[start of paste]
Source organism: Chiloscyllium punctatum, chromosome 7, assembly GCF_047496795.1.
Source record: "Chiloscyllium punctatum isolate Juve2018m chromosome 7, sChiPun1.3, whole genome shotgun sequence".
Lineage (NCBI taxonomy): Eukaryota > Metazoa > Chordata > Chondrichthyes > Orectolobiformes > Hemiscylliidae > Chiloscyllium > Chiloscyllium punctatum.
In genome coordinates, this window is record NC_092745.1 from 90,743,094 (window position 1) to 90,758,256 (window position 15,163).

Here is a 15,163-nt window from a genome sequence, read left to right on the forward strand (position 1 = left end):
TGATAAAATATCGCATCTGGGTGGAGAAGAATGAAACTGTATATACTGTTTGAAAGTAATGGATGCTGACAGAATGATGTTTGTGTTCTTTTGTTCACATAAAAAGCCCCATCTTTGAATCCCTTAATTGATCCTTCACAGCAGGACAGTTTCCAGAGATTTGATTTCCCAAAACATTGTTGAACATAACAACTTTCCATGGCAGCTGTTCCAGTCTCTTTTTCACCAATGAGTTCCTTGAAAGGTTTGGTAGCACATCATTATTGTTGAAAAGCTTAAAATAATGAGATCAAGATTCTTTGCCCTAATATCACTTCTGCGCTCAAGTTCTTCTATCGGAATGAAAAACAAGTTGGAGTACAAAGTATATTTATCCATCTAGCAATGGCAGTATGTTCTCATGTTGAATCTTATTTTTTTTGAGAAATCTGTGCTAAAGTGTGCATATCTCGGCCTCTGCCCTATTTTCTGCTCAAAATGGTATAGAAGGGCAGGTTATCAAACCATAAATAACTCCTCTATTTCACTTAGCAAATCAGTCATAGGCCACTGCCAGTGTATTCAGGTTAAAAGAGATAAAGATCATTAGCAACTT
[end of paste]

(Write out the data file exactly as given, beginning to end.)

Source organism: Chiloscyllium punctatum, chromosome 7, assembly GCF_047496795.1.
Source record: "Chiloscyllium punctatum isolate Juve2018m chromosome 7, sChiPun1.3, whole genome shotgun sequence".
Lineage (NCBI taxonomy): Eukaryota > Metazoa > Chordata > Chondrichthyes > Orectolobiformes > Hemiscylliidae > Chiloscyllium > Chiloscyllium punctatum.
In genome coordinates, this window is record NC_092745.1 from 90,743,094 (window position 1) to 90,758,256 (window position 15,163).

Here is a 15,163-nt window from a genome sequence, read left to right on the forward strand (position 1 = left end):
TGATAAAATATCGCATCTGGGTGGAGAAGAATGAAACTGTATATACTGTTTGAAAGTAATGGATGCTGACAGAATGATGTTTGTGTTCTTTTGTTCACATAAAAAGCCCCATCTTTGAATCCCTTAATTGATCCTTCACAGCAGGACAGTTTCCAGAGATTTGATTTCCCAAAACATTGTTGAACATAACAACTTTCCATGGCAGCTGTTCCAGTCTCTTTTTCACCAATGAGTTCCTTGAAAGGTTTGGTAGCACATCATTATTGTTGAAAAGCTTAAAATAATGAGATCAAGATTCTTTGCCCTAATATCACTTCTGCGCTCAAGTTCTTCTATCGGAATGAAAAACAAGTTGGAGTACAAAGTATATTTATCCATCTAGCAATGGCAGTATGTTCTCATGTTGAATCTTATTTTTTTTGAGAAATCTGTGCTAAAGTGTGCATATCTCGGCCTCTGCCCTATTTTCTGCTCAAAATGGTATAGAAGGGCAGGTTATCAAACCATAAATAACTCCTCTATTTCACTTAGCAAATCAGTCATAGGCCACTGCCAGTGTATTCAGGTTAAAAGAGATAAAGATCATTAGCAACTT